share|improve this answer
    
I'd rather use listBox than listView. –  user1815324 Nov 15 '12 at 20:31
    
if the user does not need to see it, do not user a user control. Use something in memory, like a stream or store it in a String. –  DJ Burb Nov 15 '12 at 20:33
    
yea you will have to drop the user controls like litBox and listView and use a stream –  jordan.peoples Nov 15 '12 at 20:34
    
a listbox will just confuse the user, if they don't need to see it along with everything else you are having a problem with. –  DJ Burb Nov 15 '12 at 20:36
1  
yeah, I agree, I read after my answer you don't need to show data to user. So you should be fine with: string[] x=System.IO.File.ReadAllLines(file); –  Squiffy Nov 15 '12 at 20:37

could use a stream to store the data:

class Test
{

public static void Main()
{
    string path = @"c:\temp\MyTest.txt";

    //Create the file. 
    using (FileStream fs = File.Create(path))
    {
        AddText(fs, "This is some text");
        AddText(fs, "This is some more text,");
        AddText(fs, "\r\nand this is on a new line");
        AddText(fs, "\r\n\r\nThe following is a subset of characters:\r\n");

        for (int i=1;i < 120;i++)
        {
            AddText(fs, Convert.ToChar(i).ToString());

        }
    }

    //Open the stream and read it back. 
    using (FileStream fs = File.OpenRead(path))
    {
        byte[] b = new byte[1024];
        UTF8Encoding temp = new UTF8Encoding(true);
        while (fs.Read(b,0,b.Length) > 0)
        {
            Console.WriteLine(temp.GetString(b));
        }
    }
}

private static void AddText(FileStream fs, string value)
{
    byte[] info = new UTF8Encoding(true).GetBytes(value);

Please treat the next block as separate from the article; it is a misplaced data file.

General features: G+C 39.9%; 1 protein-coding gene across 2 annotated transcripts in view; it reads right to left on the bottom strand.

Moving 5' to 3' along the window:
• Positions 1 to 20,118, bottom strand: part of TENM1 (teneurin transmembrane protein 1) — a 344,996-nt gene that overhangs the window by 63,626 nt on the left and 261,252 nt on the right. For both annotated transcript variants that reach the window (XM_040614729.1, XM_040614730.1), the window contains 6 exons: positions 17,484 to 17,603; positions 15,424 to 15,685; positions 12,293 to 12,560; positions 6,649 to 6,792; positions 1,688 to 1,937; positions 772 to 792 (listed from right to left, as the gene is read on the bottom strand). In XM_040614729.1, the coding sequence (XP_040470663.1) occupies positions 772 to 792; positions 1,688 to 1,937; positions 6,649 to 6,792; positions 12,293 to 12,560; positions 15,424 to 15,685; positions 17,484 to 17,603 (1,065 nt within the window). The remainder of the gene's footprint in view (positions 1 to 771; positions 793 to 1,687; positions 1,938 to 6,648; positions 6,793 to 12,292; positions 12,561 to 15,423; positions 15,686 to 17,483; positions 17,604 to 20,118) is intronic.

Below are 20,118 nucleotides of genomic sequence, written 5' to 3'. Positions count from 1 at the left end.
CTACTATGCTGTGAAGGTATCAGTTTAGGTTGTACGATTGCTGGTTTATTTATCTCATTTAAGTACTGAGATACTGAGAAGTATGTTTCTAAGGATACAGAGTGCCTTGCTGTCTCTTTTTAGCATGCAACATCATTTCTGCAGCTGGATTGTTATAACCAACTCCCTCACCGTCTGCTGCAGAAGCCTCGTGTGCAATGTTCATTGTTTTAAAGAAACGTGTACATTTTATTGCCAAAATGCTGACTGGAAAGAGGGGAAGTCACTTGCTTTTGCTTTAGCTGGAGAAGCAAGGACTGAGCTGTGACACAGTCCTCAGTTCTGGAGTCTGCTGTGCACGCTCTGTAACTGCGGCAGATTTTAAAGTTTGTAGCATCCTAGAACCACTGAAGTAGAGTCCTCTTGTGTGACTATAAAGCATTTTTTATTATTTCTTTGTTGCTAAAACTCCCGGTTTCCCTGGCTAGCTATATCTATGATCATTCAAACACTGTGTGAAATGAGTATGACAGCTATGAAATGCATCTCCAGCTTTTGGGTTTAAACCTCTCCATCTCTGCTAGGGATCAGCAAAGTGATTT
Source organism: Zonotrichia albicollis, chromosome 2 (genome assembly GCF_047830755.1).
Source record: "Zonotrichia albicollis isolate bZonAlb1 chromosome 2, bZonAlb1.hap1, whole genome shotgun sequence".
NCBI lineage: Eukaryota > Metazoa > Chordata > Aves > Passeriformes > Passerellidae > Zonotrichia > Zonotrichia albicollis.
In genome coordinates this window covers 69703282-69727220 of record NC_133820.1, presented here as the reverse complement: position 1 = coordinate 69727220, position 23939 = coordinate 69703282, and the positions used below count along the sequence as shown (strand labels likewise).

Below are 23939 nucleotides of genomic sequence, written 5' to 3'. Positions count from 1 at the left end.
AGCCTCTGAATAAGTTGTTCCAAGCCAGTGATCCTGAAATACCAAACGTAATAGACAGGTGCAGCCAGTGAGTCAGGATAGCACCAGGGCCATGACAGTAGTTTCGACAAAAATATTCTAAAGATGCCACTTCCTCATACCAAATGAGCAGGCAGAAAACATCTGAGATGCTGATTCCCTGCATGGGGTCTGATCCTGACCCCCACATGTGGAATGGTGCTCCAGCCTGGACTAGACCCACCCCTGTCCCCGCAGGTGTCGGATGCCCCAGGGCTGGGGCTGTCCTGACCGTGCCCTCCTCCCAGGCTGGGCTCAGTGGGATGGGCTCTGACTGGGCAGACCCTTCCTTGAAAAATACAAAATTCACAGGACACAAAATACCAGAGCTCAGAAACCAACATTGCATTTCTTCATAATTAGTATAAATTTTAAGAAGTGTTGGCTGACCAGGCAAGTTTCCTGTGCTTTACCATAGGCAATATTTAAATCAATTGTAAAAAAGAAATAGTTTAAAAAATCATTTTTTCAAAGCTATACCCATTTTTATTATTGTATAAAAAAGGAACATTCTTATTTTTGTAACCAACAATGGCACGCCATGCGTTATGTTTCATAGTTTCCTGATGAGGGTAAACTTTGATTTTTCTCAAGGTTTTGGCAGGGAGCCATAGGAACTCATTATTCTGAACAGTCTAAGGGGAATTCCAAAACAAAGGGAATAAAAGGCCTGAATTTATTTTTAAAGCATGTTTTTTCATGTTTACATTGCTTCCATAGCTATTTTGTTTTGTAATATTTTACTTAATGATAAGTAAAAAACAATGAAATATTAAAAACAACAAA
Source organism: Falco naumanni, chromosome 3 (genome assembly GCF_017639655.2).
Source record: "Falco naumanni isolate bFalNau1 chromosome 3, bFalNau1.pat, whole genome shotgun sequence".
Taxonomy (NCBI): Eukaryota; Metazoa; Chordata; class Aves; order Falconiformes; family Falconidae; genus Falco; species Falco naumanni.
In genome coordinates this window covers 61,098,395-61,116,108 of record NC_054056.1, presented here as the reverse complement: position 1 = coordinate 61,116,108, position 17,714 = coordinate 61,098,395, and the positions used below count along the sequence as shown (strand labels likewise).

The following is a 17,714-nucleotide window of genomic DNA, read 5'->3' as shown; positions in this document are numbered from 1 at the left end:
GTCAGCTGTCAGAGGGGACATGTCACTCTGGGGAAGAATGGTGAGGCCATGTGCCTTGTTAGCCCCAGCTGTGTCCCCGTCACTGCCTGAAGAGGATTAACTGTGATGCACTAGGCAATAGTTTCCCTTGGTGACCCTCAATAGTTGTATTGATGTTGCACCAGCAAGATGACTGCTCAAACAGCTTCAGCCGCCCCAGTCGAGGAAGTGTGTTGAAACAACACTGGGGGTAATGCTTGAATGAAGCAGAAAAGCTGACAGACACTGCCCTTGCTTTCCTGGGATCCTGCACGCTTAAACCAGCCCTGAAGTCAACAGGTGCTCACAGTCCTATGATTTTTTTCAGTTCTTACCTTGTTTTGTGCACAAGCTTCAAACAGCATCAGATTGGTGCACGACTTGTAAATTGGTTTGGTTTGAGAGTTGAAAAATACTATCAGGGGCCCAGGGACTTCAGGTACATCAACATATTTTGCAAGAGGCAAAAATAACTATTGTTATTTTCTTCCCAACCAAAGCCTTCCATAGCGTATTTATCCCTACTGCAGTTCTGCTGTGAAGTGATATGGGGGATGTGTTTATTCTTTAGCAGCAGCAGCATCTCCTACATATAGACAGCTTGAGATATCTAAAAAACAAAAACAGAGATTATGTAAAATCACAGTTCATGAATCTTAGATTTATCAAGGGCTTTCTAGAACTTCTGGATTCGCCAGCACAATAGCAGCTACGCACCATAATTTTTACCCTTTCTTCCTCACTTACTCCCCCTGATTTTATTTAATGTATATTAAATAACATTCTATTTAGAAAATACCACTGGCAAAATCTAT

fs.Write(info, 0, info.Length);
}

}

then you event handler

 privateasyncvoid Button_Click(object sender, RoutedEventArgs e)
    {
        UnicodeEncoding uniencoding = new UnicodeEncoding();
        string filename = @"c:\Users\exampleuser\Documents\userinputlog.txt";

        byte[] result = uniencoding.GetBytes(UserInput.Text);

        using (FileStream SourceStream = File.Open(filename, FileMode.OpenOrCreate))
        {
            SourceStream.Seek(0, SeekOrigin.End);
            await SourceStream.WriteAsync(result, 0, result.Length);
        }
    }
share|improve this answer
    
The file has 541207 lines, what should I do :)? –  user1815324 Nov 15 '12 at 20:24
1  
Do you have to display them all to the user? at one time? –  jordan.peoples Nov 15 '12 at 20:25
    
that's not really important. They just need to import the list. No need of seeing it. –  user1815324 Nov 15 '12 at 20:27
    
Then i would defianlty think of some sort of data stream. –  jordan.peoples Nov 15 '12 at 20:28
1  
Why don't you read each line into a List<string>? Then you can use a foreach or linq to find what you are looking for –  DJ Burb Nov 15 '12 at 20:37

Your application becomes unresponsive because it's waiting for the ReadAllLines method to complete and blocks the UI thread. You may want to read files on a separate thread to avoid blocking the UI. I cannot guarantee that the code below will work without errors but it should give you an idea on how to tackle the problem.

First of all, you'll need a method to append an item to the ListBox:

private void AddListBoxItem(string item)
{
    if(!InvokeRequired)
    {
        listBox2.Items.Add(item);
    }
    else
    {
        var callback = new Action<string>(AddListBoxItem);
        Invoke(callback, new object[]{item});
    }
}

The method above checks if it is executed on UI thread and if yes, it simply adds an item to the listBox2.Items collection; if not, it creates a delegate from itself and invokes that delegate on UI thread.

Next, you'll need to move the code that reads the file to another thread and call AddListBoxItem method. For the sake of readability, let's put that into a separate method:

private void AddFileContentsToList(string fileName)
{
    using(var reader = new System.IO.StreamReader(fileName))
    {
        while(!reader.EndOfStream)
        {
            var line = reader.ReadLine();
            AddListBoxItem(line);
        }
    }
}

And now we will call the method on a separate thread:

OpenFileDialog openFileDialog1 = new OpenFileDialog();
openFileDialog1.Filter = "Text Files|*.txt";
openFileDialog1.Title = "Select a Text file";
openFileDialog1.FileName = "";
DialogResult result = openFileDialog1.ShowDialog();
if (result == DialogResult.OK)
{
    var thread = new Thread(AddFileContentsToList);
    thread.Start();
}

Hope this helps!